Assume that the radar target consists of five SCs, and the scattering parameters are set according to
Table 1. In this case, the parameters of the radar system are set as follows:
${f}_{0}=8\mathrm{GHz}$,
$B=1\mathrm{GHz}$, and
$\Delta f=10\mathrm{MHz}$. Accordingly, the number of stepped frequency points is
$N=101$, the normal range resolution is
${\Delta}_{r}=0.15\mathrm{m}$, and the maximum unambiguous range is
${R}_{U}=15\mathrm{m}$. The subsampling range interval
${\overline{\Delta}}_{r}$ is set to
$0.0375\mathrm{m}$ (
L = 4). For easy reference, the radar parameters are listed in
Table 2. The simulated data is obtained based on (2). In order to provide a benchmark, the GTD–CVX method and GTD–IRLS method are used. Therefore, the GTD–SPICE method, the DE–GTD–SPICE method, the GTD–IRLS method and the GTD–CVX method are included in the following experiments.
5.2.1. Validation of the Proposed Methods
First, let us validate the effectiveness of the proposed methods under different SNR conditions. In this experiment, the FHR is fixed to 60%, and the SNR is set to 25 dB and 5 dB, respectively. Note that the auxiliary parameter of the GTD–CVX method is chosen as
$\lambda =0.15$ and
$\lambda =1.5$, respectively.
Figure 5 shows the SPE results of the GTD–SPICE, DE–GTD–SPICE, the GTD–IRLS, and the GTD–CVX method at 25 dB and 5 dB, respectively.
It is seen in
Figure 5 that the SPE results of the four methods at 25 dB are more precise than those at 5 dB. When SNR = 25 dB, the parameters extracted by the GTD–SPICE method and the DE–GTD–SPICE method are consistent with their true values. The scattering locations and scattering types of the five SCs are all estimated correctly. As shown in the first column of
Figure 5, the intensities of the five SCs obtained by the DE–GTD–SPICE method are closer to their true values than those obtained by the GTD–SPICE method. The mean error of the scattering intensities of the five SCs of the DE–GTD–SPICE method is 0.09, whereas the mean error of the GTD–SPICE method is 0.13. In particular, the scattering intensity of S3 (0.99) estimated by the DE–GTD–SPICE method is quite close to its true value (1.00), and it has the least deviation.
In contrast, the SPE results of the other two methods are less accurate. Though the parameters of S2, S3, S4, and S5 are extracted correctly by the GTD–IRLS method, the scattering intensity and scattering type of S1 are misestimated as $\alpha =1$ and $A=0.49$, respectively. Also, there is a little deviation in the scattering location of S1, and there is also a fake scattering center near S1. The results of the GTD–CVX method are sensitive to the auxiliary parameter $\lambda $. When $\lambda =0.15$, the SPE results of S1, S2, S3, and S4 are all correct, and only the scattering type and scattering intensity of S1 are inaccurate. The scattering type of S1 is misjudged as $\alpha =-0.5$, and there is a deviation of about 0.09 in the scattering intensity of S1. When $\lambda =1.5$, the SPE results are the poorest. The maximum deviation of the scattering intensity occurs at S2, and its relative error is over 80%. In addition, S5 is not contained in its results.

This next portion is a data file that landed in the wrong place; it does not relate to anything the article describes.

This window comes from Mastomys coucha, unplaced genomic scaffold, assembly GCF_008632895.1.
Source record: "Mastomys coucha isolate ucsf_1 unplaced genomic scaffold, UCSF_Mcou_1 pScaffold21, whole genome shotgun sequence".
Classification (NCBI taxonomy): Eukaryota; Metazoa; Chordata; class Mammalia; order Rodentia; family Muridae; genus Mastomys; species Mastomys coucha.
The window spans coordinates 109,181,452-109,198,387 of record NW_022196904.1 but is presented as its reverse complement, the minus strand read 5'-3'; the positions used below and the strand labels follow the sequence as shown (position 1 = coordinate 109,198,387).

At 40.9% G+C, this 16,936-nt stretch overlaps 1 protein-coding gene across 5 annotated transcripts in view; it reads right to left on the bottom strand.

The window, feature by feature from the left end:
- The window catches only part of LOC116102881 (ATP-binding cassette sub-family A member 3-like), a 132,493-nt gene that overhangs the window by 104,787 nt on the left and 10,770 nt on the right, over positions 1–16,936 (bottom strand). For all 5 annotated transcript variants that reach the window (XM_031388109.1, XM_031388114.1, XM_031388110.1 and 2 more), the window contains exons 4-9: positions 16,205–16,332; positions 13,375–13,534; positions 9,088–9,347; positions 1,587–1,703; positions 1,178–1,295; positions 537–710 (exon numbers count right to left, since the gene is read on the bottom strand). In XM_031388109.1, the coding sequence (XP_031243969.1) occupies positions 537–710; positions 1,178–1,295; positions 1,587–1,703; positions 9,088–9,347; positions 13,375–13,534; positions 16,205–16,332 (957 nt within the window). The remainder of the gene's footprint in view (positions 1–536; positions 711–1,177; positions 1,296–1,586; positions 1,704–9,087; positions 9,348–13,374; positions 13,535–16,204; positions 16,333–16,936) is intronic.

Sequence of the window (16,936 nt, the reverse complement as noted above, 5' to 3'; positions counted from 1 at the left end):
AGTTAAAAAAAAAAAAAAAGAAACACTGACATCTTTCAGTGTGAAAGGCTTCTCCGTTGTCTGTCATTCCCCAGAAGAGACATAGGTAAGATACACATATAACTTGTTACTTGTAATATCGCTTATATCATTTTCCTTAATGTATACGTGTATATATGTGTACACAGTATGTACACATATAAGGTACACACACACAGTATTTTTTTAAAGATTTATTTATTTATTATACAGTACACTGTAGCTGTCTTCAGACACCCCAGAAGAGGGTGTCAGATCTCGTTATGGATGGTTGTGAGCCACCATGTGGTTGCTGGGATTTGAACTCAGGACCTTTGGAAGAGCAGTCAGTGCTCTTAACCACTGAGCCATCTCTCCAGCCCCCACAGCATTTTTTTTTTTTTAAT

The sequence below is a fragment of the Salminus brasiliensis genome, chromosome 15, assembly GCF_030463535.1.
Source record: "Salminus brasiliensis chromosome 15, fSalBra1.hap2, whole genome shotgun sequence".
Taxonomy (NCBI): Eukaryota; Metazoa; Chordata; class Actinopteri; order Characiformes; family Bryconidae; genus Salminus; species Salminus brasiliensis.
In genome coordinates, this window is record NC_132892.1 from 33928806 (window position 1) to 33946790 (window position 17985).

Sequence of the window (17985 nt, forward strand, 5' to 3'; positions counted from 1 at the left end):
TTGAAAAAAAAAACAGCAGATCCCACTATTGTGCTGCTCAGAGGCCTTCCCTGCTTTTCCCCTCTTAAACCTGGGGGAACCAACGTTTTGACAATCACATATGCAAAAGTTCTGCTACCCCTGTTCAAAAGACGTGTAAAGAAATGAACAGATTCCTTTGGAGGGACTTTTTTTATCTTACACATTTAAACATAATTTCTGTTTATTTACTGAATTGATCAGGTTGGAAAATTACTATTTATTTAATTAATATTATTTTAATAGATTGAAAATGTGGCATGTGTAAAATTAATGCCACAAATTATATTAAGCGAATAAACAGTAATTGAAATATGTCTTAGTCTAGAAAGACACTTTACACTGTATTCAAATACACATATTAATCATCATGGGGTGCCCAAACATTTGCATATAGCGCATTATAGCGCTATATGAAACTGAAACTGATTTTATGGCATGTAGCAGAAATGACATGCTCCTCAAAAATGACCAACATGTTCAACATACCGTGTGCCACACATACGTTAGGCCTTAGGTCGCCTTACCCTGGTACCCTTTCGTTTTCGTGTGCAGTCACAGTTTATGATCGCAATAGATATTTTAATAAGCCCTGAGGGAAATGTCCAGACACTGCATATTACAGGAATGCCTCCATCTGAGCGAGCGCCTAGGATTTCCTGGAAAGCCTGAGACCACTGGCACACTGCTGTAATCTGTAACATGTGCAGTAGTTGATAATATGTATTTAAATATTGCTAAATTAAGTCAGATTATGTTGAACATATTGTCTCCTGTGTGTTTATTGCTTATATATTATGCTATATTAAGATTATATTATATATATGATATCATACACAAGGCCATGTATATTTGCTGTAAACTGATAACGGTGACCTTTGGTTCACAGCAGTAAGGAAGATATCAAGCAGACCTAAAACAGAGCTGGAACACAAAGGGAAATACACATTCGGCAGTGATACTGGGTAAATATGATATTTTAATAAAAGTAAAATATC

Compared with the case of SNR = 25 dB, the SPE results of the four methods under SNR = 5 dB are poorer. The SPE results of the five SCs by the GTD–SPICE method are basically consistent with the true values. It is seen that the scattering locations of the five SCs are correctly extracted. The scattering types of S2, S3, S4, and S5 are correctly judged, except that the scattering type of S1 is misjudged as $\alpha =-0.5$. The scattering intensities of S2, S3, S4, and S5 are also close to their true values. The deviation of the estimated scattering intensity of S1 is up to 0.31, which is the maximum deviation among all SCs. In addition, there are four fake estimated SCs whose intensities are smaller than 0.1. The SPE results obtained by the DE–GTD–SPICE method are less accurate than that of the GTD–SPICE method. The scattering locations and scattering types of the five SCs are correctly estimated; however, the deviations of the scattering intensities of the five SCs are all larger than 0.1, and the maximum deviation of the estimated scattering intensity reaches 0.34. Also, there are four fake estimated SCs.